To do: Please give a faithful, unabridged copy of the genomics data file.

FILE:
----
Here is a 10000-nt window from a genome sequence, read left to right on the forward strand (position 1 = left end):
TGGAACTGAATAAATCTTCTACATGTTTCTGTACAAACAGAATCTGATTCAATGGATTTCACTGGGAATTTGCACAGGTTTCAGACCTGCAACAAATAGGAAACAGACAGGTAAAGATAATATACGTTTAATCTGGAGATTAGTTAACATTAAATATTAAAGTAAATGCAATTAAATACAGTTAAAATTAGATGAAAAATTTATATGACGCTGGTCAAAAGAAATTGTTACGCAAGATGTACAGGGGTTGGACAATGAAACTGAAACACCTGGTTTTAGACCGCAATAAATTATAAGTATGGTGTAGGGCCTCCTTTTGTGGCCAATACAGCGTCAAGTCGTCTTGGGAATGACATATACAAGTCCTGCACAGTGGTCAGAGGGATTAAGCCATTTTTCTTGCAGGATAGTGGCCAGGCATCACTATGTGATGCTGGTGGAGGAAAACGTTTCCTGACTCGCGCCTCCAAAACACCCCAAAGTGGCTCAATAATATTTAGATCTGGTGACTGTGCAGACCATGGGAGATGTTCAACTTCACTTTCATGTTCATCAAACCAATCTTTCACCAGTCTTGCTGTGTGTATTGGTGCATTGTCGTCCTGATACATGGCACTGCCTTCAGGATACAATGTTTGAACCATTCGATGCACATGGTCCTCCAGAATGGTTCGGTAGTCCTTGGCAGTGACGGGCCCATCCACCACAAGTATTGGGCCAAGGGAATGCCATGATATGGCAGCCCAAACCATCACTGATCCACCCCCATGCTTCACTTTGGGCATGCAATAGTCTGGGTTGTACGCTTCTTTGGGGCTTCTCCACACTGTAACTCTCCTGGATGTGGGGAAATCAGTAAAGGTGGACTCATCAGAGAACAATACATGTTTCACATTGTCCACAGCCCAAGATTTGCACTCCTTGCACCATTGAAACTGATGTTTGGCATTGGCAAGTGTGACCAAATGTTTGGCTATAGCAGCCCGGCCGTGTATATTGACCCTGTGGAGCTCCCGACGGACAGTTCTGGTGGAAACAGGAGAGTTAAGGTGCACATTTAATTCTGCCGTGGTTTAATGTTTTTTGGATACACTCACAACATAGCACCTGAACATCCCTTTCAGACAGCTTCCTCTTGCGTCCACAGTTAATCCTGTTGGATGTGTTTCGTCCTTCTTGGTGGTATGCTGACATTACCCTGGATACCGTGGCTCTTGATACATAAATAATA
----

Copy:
Here is a 10000-nt window from a genome sequence, read left to right on the forward strand (position 1 = left end):
TGGAACTGAATAAATCTTCTACATGTTTCTGTACAAACAGAATCTGATTCAATGGATTTCACTGGGAATTTGCACAGGTTTCAGACCTGCAACAAATAGGAAACAGACAGGTAAAGATAATATACGTTTAATCTGGAGATTAGTTAACATTAAATATTAAAGTAAATGCAATTAAATACAGTTAAAATTAGATGAAAAATTTATATGACGCTGGTCAAAAGAAATTGTTACGCAAGATGTACAGGGGTTGGACAATGAAACTGAAACACCTGGTTTTAGACCGCAATAAATTATAAGTATGGTGTAGGGCCTCCTTTTGTGGCCAATACAGCGTCAAGTCGTCTTGGGAATGACATATACAAGTCCTGCACAGTGGTCAGAGGGATTAAGCCATTTTTCTTGCAGGATAGTGGCCAGGCATCACTATGTGATGCTGGTGGAGGAAAACGTTTCCTGACTCGCGCCTCCAAAACACCCCAAAGTGGCTCAATAATATTTAGATCTGGTGACTGTGCAGACCATGGGAGATGTTCAACTTCACTTTCATGTTCATCAAACCAATCTTTCACCAGTCTTGCTGTGTGTATTGGTGCATTGTCGTCCTGATACATGGCACTGCCTTCAGGATACAATGTTTGAACCATTCGATGCACATGGTCCTCCAGAATGGTTCGGTAGTCCTTGGCAGTGACGGGCCCATCCACCACAAGTATTGGGCCAAGGGAATGCCATGATATGGCAGCCCAAACCATCACTGATCCACCCCCATGCTTCACTTTGGGCATGCAATAGTCTGGGTTGTACGCTTCTTTGGGGCTTCTCCACACTGTAACTCTCCTGGATGTGGGGAAATCAGTAAAGGTGGACTCATCAGAGAACAATACATGTTTCACATTGTCCACAGCCCAAGATTTGCACTCCTTGCACCATTGAAACTGATGTTTGGCATTGGCAAGTGTGACCAAATGTTTGGCTATAGCAGCCCGGCCGTGTATATTGACCCTGTGGAGCTCCCGACGGACAGTTCTGGTGGAAACAGGAGAGTTAAGGTGCACATTTAATTCTGCCGTGGTTTAATGTTTTTTGGATACACTCACAACATAGCACCTGAACATCCCTTTCAGACAGCTTCCTCTTGCGTCCACAGTTAATCCTGTTGGATGTGTTTCGTCCTTCTTGGTGGTATGCTGACATTACCCTGGATACCGTGGCTCTTGATACATAAATAATA